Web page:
“Vaccination with ChAdOx1 nCov-19 can result in the rare development of immune thrombotic thrombocytopenia mediated by platelet-activating antibodies against PF4, which clinically mimics autoimmune heparin-induced thrombocytopenia.”

Professor Macartney, while acknowledging the NEJM reports, told InSight+ that a definitive causal link between the AZ vaccine and the rare condition, and the mechanism behind it, had yet to be established.

“This condition has been reported in adults of with a range of ages — the oldest person to have been reported with this condition is in a case series from the UK where they have indicated that someone who was aged 79,” she said.

“We are saying it’s rare across the age spectrum, but it appears to be slightly less rare in people who are younger. Right now, it’s important to remember that at this stage, across the entire world, there’s only been a few hundred cases in what have been hundreds of millions of AstraZeneca doses given out.

“At present, we don’t know of any risk factors that predict the condition because it is new. Based on what we know, it appears to be idiosyncratic, meaning that we cannot predict who will develop it.

“We all hope the answer to that comes quickly because it they may allow us to understand some risk factors which predict the condition.”

Professor Allen Cheng, Professor of Epidemiology and Preventive Medicine at Alfred Hospital and Monash University, is currently Deputy Chief Medical Officer of Victoria. He took to Twitter last week (@peripatetical) to put in perspective the risks of developing VIPIT as a result of vaccination with the AztraZeneca vaccine.

“As a person in their 70s in Australia, if you had gotten COVID last year, on average you’d have a 38% chance of being hospitalised, a 7% chance of going to ICU, and a 10% chance of dying,” Professor Cheng tweeted.

“Obviously not everyone got infected, but during 2020, 6 in every 100 000 (1 in 16 000) people in their 70s needed ICU for COVID, and 8 in every 100 000 (1 in 12 500) people died from COVID. This was obviously higher in Victoria than elsewhere, and who knows what 2021 will bring.

“You could reduce this risk in the future by getting vaccinated. If you get the AZ vaccine, there is a small risk (about 1 in 200 000 people, or 0.0005% chance) that you might get a clotting disorder.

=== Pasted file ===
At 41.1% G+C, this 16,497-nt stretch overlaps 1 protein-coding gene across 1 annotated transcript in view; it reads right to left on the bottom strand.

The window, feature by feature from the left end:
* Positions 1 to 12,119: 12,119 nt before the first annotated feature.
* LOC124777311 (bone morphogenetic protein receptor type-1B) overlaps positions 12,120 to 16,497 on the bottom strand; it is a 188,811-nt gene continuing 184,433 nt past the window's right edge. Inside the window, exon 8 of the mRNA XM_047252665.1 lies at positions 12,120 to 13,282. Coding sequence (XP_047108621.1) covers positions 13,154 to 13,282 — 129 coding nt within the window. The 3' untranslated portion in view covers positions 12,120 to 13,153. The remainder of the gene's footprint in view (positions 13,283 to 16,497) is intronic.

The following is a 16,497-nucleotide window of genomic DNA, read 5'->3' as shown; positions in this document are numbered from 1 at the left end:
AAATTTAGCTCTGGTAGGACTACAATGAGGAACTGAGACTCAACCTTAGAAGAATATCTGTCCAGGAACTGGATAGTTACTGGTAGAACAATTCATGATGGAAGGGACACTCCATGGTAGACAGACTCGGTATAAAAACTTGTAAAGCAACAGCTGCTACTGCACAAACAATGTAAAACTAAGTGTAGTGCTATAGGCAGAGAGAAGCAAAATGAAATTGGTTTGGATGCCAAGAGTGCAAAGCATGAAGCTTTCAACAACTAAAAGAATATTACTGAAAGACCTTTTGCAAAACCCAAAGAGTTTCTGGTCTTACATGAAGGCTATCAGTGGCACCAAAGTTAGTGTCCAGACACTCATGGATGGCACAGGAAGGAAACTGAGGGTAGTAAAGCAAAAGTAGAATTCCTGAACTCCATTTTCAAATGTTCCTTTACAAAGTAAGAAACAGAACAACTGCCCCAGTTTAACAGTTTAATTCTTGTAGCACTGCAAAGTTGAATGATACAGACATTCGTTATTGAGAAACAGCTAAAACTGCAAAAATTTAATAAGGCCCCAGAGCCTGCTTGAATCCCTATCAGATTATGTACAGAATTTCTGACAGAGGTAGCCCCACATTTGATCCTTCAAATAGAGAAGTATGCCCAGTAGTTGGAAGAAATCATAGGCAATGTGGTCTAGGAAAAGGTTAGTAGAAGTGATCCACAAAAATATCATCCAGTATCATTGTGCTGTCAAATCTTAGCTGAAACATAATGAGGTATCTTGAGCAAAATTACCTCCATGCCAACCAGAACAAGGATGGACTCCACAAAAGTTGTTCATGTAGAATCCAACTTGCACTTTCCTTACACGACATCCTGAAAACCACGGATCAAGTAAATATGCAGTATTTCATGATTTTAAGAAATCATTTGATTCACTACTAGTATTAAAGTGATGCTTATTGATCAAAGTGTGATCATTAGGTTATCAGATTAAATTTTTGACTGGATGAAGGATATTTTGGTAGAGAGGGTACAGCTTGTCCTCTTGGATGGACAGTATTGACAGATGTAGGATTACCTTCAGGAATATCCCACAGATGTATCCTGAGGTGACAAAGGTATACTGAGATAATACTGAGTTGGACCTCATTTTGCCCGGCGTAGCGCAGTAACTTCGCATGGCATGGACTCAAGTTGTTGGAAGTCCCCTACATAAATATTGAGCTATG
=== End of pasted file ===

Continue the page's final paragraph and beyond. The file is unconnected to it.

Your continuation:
“Or you could wait for Pfizer, which doesn’t seem to be associated with this rare clotting disorder.”

AstraZeneca vaccine: hesitancy rises in over 50s - Featured Image

Professor Macartney emphasised the importance of raising awareness of the symptoms of VIPIT.

“We have an obligation to inform people that if they are developing significant new symptoms in this time period after vaccination around four to 20 days, that it is very important that they are medically reviewed,” she said.

“This is not a typical deep vein thrombosis (DVT).

“This condition is serious and is characterised by clots forming in unusual places — either in the draining veins of the brain or in the splanchnic, which is the abdominal vessels.

“It can present as either a severe new headache, or neurologic symptoms, or presents as abdominal pain.”

Professor Macartney told InSight+ that work was continuing in many laboratories around the world to find definitive answers about VIPIT and who was most at risk and why.

“We have a long way to go with this virus, and we will get there, but it’s not going to be quick. It’s a tricky position to be in.”


COVID-19 vaccine hesitancy will increase after the AstraZeneca announcement
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22 thoughts on “Rare clotting disorder: tiny risk, big questions

  1. Anonymous says:

    I am in agreement with your response no.18 from Catherine Sharp about the need to pull back the syringe to ensure needle not located in blood vessel. I am also a nurse. It seems crazy that the injection procedure is not being modified in this regard.